Rizzo did manage to finish among the top 64 players, and he was thrilled to have secured his spot in this years World Championship along with Stage Two of Japan Nationals.

Stage Two for Japan Nationals would finally be an in-person tournament rather than an online one. That being said, the tournament would still be a closed team sheet, along with adopting a double-elimination style. The players that secure a top 8 placement for stage two would go on to secure the most coveted prize: a Day Two invite to Worlds.

Sadly, neither Rizzo nor any other Japanese player that got a top 64 placement in Stage One had a chance to compete in the original version of Stage Two of Japan Nationals they were promised, and allegedly this was because of The Pokémon Companys attempt to fix the situation with Japan Nationals.

Since Stage One of Japan Nationals was all online, there was a lot of noise stirred up by Japanese players about the neverending bugs and disconnections that Scarlet and Violet constantly display, making it so that an entire countrys Worlds invites came down to whether or not players were fortunate enough to not encounter a disconnect or a game-defining bug during a match that was of no fault of their own.

This issue was not only of Japanese players but was also echoed by the East Asian countries that have nearly identical competitive Scarlet and Violet circuits.

To remedy this, The Pokémon Company has now introduced another stage of the tournament between Stage One and Stage Two. Among the 450 players that qualified for Stage One of Japan Nationals, the 386 players that originally did not qualify for Stage Two will now compete in the intermediary round added in between the two stages.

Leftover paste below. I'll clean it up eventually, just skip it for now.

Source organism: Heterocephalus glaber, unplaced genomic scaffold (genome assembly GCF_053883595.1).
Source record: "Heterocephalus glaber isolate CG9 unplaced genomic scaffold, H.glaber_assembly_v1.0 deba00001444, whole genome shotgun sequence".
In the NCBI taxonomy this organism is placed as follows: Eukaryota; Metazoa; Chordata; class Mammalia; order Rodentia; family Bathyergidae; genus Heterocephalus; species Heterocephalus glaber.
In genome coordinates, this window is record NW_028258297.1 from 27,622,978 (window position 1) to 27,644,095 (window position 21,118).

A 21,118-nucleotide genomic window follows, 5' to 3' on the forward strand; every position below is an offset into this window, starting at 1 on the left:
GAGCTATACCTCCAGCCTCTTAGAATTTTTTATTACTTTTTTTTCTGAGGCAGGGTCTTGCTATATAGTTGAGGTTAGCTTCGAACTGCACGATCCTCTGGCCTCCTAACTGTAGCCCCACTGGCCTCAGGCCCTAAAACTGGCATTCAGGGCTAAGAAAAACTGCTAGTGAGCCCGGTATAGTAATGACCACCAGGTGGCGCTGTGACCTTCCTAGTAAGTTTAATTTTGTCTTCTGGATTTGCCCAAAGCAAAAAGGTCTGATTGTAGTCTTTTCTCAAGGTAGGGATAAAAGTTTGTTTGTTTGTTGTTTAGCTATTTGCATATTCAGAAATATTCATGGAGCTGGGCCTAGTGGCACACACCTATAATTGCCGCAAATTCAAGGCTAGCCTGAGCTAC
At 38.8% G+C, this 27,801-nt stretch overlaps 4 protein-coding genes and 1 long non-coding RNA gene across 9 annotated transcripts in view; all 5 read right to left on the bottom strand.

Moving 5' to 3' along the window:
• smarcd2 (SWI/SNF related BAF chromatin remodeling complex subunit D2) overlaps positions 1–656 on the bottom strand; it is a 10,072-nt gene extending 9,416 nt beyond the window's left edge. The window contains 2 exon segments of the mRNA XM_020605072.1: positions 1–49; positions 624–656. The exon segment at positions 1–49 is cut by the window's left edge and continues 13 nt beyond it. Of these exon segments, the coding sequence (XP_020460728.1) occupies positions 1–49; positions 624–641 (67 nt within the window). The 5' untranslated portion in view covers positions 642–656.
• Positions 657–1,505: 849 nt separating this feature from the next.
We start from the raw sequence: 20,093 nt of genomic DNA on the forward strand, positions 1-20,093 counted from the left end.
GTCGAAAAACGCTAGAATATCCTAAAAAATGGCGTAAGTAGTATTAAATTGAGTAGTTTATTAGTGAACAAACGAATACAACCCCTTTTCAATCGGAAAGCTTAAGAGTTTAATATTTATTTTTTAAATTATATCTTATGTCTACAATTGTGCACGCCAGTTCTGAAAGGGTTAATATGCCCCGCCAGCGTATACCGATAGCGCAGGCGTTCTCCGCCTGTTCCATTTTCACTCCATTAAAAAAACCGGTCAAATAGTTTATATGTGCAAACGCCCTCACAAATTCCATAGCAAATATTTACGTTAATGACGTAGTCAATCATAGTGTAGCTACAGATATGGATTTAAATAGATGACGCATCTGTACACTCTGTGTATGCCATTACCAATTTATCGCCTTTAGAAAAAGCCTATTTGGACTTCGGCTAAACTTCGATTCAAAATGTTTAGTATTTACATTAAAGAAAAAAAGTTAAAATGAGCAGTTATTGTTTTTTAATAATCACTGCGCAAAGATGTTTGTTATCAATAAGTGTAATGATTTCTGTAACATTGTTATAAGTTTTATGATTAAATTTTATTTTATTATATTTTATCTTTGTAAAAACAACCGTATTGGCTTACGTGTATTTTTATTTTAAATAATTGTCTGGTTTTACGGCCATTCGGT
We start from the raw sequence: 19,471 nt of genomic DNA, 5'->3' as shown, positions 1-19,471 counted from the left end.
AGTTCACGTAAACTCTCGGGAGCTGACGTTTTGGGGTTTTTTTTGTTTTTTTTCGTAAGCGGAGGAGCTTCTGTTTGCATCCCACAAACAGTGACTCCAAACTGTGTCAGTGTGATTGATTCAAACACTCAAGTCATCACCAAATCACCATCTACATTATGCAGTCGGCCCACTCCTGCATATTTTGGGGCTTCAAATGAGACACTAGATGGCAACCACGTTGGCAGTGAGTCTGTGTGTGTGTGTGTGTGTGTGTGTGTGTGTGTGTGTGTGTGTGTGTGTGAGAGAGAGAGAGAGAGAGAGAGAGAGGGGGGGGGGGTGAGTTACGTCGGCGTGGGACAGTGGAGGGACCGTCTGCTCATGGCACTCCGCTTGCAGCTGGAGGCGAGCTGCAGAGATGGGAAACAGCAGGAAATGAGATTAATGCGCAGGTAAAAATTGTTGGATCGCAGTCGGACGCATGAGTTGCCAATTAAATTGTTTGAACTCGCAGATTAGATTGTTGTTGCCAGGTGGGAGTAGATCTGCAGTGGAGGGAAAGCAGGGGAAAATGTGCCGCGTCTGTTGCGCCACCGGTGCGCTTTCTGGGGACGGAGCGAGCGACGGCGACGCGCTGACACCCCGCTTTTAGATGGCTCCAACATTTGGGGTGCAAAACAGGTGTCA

In this middle round, another bunch of top 64 players will be added to the competing group, making the total playing field for Stage Two now consist of 128 players.

The problem with this remedy is players like Rizzo who had already secured their Day One Worlds invite have gotten it revoked to no fault of their own and will have to compete in Stage Two just to secure their Day One invite once again.

Rizzo left less than pleased with outcome

Since Rizzo will no longer be in the top 64 group anymore after the new middle stage of Japan Nationals takes place, he will have to compete in Stage Two to once again get into the top 64 from a group of 128 players. From there, if he and any other player is looking for a Day Two invite, they will need to perform their best to earn a top eight placement in the final stage of the Scarlet and Violet Japan Nationals.

With Stage Two of Japan Nationals still being double elimination, now with a playerbase that has doubled in size, a displeased Rizzo noted in his YouTube video that now [your Worlds invite] comes down to three games of best-of-one closed team sheet.

The three-time Pokémon VGC champ continued: Who knows who you get paired against, you could just get unlucky with pairings, you could get unlucky because Pokémon is just a naturally luck-filled game, or you could just play some, you know, typical best-of-one closed team sheet that you might normally find.

Dot Esports has reached out to Rizzo for comment.